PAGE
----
by Vern Smith, continued...
A thirtysomething woman in a powder blue dress and matching shoes approached the pulpit, claiming an inoperable tumour festered in her throat. Farrell shook her shoulders, promising the tumour would wash out of her system in a week.
  “Let her be healed,” he shouted with confidence.
  The woman shuddered. She convulsed. Boys from the church stood behind, catching her fall backwards as her big, blond hair drooped.
  “I thank ya’, Lord,” Farrell bellowed.
  One parishioner after another approached Farrell. A woman with an arthritic hip. A secretary with Repetitive Strain Injury. A teen ravaged by cystic acne. A man battling alcoholism. The next cited gambling as his vice. Each physical reaction was like the one before. And with every healing, Farrell thanked the Lord.
  “How many believe in these wondrous miracles of God?” Farrell asked.
  “Amen,” the congregation said in unison, louder still. I watched and listened for Rudie to join in. And he did. He actually said “Amen.”
  “You fill my soul with elixir. Anyone else ailing?” Farrell pumped. “Anyone needin’ the touch of God, the specialist that allows me to see you all tonight?”
  Rudie rose to his feet with stuttered hesitation. Aside from Farrell, he was the only one standing in the church. The congregation looked to Rudie in silence. Their mouths hung open in anticipation of his walk to the preacher. Rudie’s moist, brown eyes called to Farrell, as if he was the hero from some Sunday School story. In return, the huge preacher was shielding his grotesque, pink gash against the shine of spotlights. A delicate sneeze broke the silence three or four rows behind me.
  “Don’t be shy, son,” Farrell chuckled. “The Lord wants your heart and soul, not your Sunday clothes. Come for some healing with me and Dr. J.C.”
  Looking down at his Chuck Taylor All-Stars, Rudie seemed to notice fresh drops of paint against worn navy canvass. His fingers ran across the thighs of Levi’s that hadn’t been snug for months. Past belt loops, and up to his ratty ash sweater, before telling Farrell, “It’s Tuesday.” A titter of laughter ran through the church, and Farrell waved Rudie up with a hearty laugh. Rudie moved to Farrell in a walking sleep. His white skin seemed more like porcelain in the bright stage lights. When he finally stepped in front of Farrell, the preacher’s empty eye socket was almost shut.
  “What are you ailing from, son?”
  More silence. Seconds hung in the air. Silence became impatience. Farrell began repeating the question just as Rudie blurted out the answer. Farrell was silent again, processing information before smiling, as though something occurred to him. I was sure Farrell and I were the only ones to hear Rudie say, “I’ve got AIDS.”
  The swollen preacher grabbed Rudie roughly, his meaty hands enveloping Rudie’s size-40 shoulders. Rudie lightly shut his heavy eyes, submitting himself, emptying his mind. Farrell shook him violently.
  “Let him be healed,” Farrell howled.
  Rudie shuddered. He convulsed. Church boys stood behind, catching Rudie’s fall.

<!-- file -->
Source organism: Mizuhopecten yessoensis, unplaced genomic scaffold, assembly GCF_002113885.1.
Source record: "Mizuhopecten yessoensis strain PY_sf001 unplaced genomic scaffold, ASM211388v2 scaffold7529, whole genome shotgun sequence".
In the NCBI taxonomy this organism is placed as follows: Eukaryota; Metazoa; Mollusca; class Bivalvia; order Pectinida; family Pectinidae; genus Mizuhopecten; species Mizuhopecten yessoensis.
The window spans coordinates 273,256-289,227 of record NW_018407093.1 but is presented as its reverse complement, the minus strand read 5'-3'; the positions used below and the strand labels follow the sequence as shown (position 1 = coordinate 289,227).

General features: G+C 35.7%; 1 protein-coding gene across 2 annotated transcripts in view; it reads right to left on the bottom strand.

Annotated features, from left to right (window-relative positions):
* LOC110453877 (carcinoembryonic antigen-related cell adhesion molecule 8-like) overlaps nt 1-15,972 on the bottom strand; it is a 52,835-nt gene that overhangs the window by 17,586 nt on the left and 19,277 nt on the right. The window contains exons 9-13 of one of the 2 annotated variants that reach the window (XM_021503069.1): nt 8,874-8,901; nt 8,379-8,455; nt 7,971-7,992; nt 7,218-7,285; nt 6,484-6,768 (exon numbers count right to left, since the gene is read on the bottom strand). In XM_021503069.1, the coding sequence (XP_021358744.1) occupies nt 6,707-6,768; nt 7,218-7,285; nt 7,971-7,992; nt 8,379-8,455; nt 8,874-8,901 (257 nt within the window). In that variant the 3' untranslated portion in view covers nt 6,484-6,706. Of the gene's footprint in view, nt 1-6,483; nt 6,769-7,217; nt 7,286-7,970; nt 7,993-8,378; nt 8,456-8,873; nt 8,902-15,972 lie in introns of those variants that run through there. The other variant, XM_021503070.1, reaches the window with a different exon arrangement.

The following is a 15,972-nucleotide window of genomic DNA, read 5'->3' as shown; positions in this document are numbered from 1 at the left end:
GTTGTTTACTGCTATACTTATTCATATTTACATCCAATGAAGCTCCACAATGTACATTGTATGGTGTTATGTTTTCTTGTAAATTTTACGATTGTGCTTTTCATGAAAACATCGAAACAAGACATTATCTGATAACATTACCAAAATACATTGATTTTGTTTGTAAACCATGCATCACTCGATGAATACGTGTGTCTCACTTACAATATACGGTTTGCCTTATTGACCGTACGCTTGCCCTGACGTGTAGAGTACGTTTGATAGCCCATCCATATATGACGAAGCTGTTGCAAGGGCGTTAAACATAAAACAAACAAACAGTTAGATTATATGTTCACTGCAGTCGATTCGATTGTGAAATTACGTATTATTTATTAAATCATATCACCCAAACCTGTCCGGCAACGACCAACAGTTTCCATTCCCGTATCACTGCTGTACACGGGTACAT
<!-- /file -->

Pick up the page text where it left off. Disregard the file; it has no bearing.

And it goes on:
“I thank ya’, Lord,” Farrell bellowed.
  The church boys led Rudie back to his seat. Farrell removed his crude eye-patch and announced a mass healing. Then a woman wheeled her wheelchair to the far end of our row and rejoiced. Another woman, with rubbery, wobbly legs, struggled to hold her body, staggering on the spot behind me. With a hearty “Hallelujah,” she tossed her hands into the air. But neither of them were invited before Farrell.
  “Lord, touch the ailing people as you have touched me,” Farrell begged, looking to the ceiling. “Heal them for their undying belief, their convictions and their trust.”
  This time, Farrell shuddered and convulsed. Church boys stood behind Farrell, ready to catch his fall. Instead, Farrell caught himself and returned to his chair, awkwardly struggling for position again.
  “I thank ya’, Lord,” Farrell praised once more.
  Then came the pitch. There was always a pitch when Rudie was in the room.
  “I’m about $1,700 behind schedule,” Farrell announced with rehearsed remorse, his good eye darting through the congregation. “Car repairs, gas, hotel. It takes a lot of money when you’re working for God. So please, if you don’t contribute, I can’t carry on. Give what you can, or consider one of my recordings. Say Amen.”
  “Amen,” the congregation answered. Rudie, too.
  Some bought Healing with the Healed, Farrell’s latest cassette of audio offerings for $13.99. Others, including Rudie, opted for CD quality at $19.99. Then the offering plate came, and Rudie dropped another twenty into an assortment of Canadian and American bills.
  “How many need tax-deductible receipts?” Farrell asked.
  The next deadline was almost a year away. But the corners of Rudie’s mouth tugged upwards. He was smiling when he raised his hand, leaning to me and whispering something about feeling more awake. “And like, my sore throat’s gone.”
  I said nothing, doubting Revenue Canada would accept Farrell’s deduction. I watched Rudie rising to his feet again, this time to claim a tax receipt of hope. He’ll walk up to the Hassle Free Clinic and get re-tested tomorrow, I thought. Again.
  Farrell drifted off into the resident preacher’s quarters. Church lackeys frantically wrote tax receipts. Along with Farrell’s other contributors, Rudie was clamouring like a stock broker to claim his receipt. He was too busy to look to the far end of the front row, to that woman still sunk in her wheelchair. She was waiting for her husband to collect a tax receipt, too. I looked away to the back of the church. That other woman was bounding from side to side, staggering out on still-wobbly legs. Then, I turned back to Rudie. He was still too busy jockeying with the rest of them. Still too busy to notice.